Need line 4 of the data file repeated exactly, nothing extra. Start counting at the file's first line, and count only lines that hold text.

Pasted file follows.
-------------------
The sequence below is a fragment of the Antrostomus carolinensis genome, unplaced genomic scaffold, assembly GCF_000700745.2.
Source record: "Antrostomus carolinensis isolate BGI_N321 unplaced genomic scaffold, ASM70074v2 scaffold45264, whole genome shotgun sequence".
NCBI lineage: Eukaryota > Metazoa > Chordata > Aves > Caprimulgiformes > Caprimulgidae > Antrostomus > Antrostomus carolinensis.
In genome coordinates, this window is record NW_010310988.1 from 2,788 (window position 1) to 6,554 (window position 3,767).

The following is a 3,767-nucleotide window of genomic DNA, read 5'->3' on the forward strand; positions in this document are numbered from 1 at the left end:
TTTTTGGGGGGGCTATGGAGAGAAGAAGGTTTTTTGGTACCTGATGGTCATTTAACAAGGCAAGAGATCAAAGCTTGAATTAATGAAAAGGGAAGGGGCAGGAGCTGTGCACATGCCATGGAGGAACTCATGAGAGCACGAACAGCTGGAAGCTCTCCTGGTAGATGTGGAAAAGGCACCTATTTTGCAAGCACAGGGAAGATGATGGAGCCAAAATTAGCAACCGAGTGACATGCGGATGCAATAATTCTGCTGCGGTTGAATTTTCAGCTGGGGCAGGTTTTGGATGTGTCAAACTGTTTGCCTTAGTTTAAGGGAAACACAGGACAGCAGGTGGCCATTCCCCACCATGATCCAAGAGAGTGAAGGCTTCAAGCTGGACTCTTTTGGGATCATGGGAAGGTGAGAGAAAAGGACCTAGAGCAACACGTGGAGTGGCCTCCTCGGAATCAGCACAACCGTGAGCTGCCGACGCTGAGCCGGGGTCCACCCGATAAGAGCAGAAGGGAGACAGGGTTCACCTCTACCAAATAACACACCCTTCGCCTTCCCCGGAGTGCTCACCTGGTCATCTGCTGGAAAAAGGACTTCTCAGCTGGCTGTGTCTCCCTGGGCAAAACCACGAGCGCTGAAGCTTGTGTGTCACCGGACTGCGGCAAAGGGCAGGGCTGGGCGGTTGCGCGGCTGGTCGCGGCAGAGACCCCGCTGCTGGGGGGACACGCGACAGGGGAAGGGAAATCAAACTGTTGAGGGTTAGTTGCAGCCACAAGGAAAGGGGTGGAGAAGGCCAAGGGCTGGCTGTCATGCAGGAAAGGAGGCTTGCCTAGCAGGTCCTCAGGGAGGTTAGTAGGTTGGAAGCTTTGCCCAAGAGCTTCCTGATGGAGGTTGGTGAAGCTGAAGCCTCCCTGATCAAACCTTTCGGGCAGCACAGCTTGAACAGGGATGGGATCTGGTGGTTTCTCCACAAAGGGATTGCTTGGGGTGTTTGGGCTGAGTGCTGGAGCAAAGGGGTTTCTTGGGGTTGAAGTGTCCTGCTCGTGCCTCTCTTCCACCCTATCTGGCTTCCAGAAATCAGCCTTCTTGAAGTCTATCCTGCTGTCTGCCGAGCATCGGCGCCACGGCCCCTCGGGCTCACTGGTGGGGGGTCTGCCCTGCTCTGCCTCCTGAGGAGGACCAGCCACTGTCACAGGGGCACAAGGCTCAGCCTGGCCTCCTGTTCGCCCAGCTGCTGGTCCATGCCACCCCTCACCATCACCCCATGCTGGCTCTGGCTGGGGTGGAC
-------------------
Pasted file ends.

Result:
In genome coordinates, this window is record NW_010310988.1 from 2,788 (window position 1) to 6,554 (window position 3,767).